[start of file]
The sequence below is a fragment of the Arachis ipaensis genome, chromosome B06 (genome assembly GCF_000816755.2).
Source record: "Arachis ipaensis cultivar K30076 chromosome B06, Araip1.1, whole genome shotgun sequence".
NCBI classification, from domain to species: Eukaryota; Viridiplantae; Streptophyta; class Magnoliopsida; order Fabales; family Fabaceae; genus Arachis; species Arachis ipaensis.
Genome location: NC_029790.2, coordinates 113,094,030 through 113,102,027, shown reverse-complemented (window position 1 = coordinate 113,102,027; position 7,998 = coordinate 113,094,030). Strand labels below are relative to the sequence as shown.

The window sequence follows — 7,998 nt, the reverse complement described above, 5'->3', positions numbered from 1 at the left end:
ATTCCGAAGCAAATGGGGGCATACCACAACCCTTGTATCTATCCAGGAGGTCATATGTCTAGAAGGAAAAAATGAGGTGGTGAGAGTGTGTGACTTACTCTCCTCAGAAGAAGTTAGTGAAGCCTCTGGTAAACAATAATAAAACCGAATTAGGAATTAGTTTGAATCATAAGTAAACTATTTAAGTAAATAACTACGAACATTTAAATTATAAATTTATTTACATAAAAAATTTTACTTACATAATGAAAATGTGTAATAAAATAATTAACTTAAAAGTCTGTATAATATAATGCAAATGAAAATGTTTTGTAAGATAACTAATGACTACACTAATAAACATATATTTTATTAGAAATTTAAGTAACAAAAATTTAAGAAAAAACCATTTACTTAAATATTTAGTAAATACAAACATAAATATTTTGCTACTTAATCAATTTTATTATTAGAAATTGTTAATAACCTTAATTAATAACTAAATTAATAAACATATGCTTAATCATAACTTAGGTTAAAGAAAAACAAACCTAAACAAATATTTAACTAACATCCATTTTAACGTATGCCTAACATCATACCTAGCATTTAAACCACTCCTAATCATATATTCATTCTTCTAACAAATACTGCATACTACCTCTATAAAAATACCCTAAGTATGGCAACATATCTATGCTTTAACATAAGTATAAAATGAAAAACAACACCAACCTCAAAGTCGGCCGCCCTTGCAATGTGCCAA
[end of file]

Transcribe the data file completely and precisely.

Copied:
The sequence below is a fragment of the Arachis ipaensis genome, chromosome B06 (genome assembly GCF_000816755.2).
Source record: "Arachis ipaensis cultivar K30076 chromosome B06, Araip1.1, whole genome shotgun sequence".
NCBI classification, from domain to species: Eukaryota; Viridiplantae; Streptophyta; class Magnoliopsida; order Fabales; family Fabaceae; genus Arachis; species Arachis ipaensis.
Genome location: NC_029790.2, coordinates 113,094,030 through 113,102,027, shown reverse-complemented (window position 1 = coordinate 113,102,027; position 7,998 = coordinate 113,094,030). Strand labels below are relative to the sequence as shown.

The window sequence follows — 7,998 nt, the reverse complement described above, 5'->3', positions numbered from 1 at the left end:
ATTCCGAAGCAAATGGGGGCATACCACAACCCTTGTATCTATCCAGGAGGTCATATGTCTAGAAGGAAAAAATGAGGTGGTGAGAGTGTGTGACTTACTCTCCTCAGAAGAAGTTAGTGAAGCCTCTGGTAAACAATAATAAAACCGAATTAGGAATTAGTTTGAATCATAAGTAAACTATTTAAGTAAATAACTACGAACATTTAAATTATAAATTTATTTACATAAAAAATTTTACTTACATAATGAAAATGTGTAATAAAATAATTAACTTAAAAGTCTGTATAATATAATGCAAATGAAAATGTTTTGTAAGATAACTAATGACTACACTAATAAACATATATTTTATTAGAAATTTAAGTAACAAAAATTTAAGAAAAAACCATTTACTTAAATATTTAGTAAATACAAACATAAATATTTTGCTACTTAATCAATTTTATTATTAGAAATTGTTAATAACCTTAATTAATAACTAAATTAATAAACATATGCTTAATCATAACTTAGGTTAAAGAAAAACAAACCTAAACAAATATTTAACTAACATCCATTTTAACGTATGCCTAACATCATACCTAGCATTTAAACCACTCCTAATCATATATTCATTCTTCTAACAAATACTGCATACTACCTCTATAAAAATACCCTAAGTATGGCAACATATCTATGCTTTAACATAAGTATAAAATGAAAAACAACACCAACCTCAAAGTCGGCCGCCCTTGCAATGTGCCAA